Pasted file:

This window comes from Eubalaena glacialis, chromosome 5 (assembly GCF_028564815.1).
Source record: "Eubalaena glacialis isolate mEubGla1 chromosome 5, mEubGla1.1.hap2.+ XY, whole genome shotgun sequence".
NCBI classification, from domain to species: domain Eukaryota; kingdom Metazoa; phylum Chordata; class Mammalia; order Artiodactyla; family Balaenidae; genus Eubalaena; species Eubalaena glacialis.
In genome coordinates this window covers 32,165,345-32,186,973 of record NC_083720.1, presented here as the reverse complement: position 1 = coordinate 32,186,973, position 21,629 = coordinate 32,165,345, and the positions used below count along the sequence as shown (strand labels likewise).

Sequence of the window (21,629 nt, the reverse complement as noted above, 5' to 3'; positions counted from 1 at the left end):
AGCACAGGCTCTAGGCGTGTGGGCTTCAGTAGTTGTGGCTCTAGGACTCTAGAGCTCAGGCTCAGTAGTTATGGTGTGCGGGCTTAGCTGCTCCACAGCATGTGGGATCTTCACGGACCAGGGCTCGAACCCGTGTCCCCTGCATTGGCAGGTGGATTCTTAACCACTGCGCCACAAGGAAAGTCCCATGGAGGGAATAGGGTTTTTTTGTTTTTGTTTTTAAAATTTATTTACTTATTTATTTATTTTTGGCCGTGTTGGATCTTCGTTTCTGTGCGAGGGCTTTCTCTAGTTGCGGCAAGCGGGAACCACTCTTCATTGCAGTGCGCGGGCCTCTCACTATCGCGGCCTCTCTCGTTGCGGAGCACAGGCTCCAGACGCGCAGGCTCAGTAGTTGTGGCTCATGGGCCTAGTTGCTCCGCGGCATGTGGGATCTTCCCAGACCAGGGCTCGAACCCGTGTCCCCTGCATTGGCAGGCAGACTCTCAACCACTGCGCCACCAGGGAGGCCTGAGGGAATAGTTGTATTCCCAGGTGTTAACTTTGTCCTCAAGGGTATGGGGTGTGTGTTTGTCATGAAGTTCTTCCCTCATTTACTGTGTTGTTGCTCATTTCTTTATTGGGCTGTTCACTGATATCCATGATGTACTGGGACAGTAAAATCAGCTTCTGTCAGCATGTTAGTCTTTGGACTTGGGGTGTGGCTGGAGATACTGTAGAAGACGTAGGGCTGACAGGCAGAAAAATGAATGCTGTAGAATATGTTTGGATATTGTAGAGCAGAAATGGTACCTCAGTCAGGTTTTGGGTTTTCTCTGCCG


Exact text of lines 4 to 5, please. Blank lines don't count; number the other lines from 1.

In genome coordinates this window covers 32,165,345-32,186,973 of record NC_083720.1, presented here as the reverse complement: position 1 = coordinate 32,186,973, position 21,629 = coordinate 32,165,345, and the positions used below count along the sequence as shown (strand labels likewise).

Sequence of the window (21,629 nt, the reverse complement as noted above, 5' to 3'; positions counted from 1 at the left end):